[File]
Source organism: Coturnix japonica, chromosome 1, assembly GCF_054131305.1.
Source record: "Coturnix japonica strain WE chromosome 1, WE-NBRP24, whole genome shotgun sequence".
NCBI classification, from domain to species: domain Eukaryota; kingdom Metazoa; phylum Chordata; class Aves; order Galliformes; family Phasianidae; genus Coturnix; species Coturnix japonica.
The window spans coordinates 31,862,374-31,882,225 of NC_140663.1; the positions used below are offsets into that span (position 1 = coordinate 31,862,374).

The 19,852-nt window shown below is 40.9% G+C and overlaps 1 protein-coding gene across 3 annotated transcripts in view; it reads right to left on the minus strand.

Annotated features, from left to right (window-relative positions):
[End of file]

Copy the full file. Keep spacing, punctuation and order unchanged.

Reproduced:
Source organism: Coturnix japonica, chromosome 1, assembly GCF_054131305.1.
Source record: "Coturnix japonica strain WE chromosome 1, WE-NBRP24, whole genome shotgun sequence".
NCBI classification, from domain to species: domain Eukaryota; kingdom Metazoa; phylum Chordata; class Aves; order Galliformes; family Phasianidae; genus Coturnix; species Coturnix japonica.
The window spans coordinates 31,862,374-31,882,225 of NC_140663.1; the positions used below are offsets into that span (position 1 = coordinate 31,862,374).

The 19,852-nt window shown below is 40.9% G+C and overlaps 1 protein-coding gene across 3 annotated transcripts in view; it reads right to left on the minus strand.

Annotated features, from left to right (window-relative positions):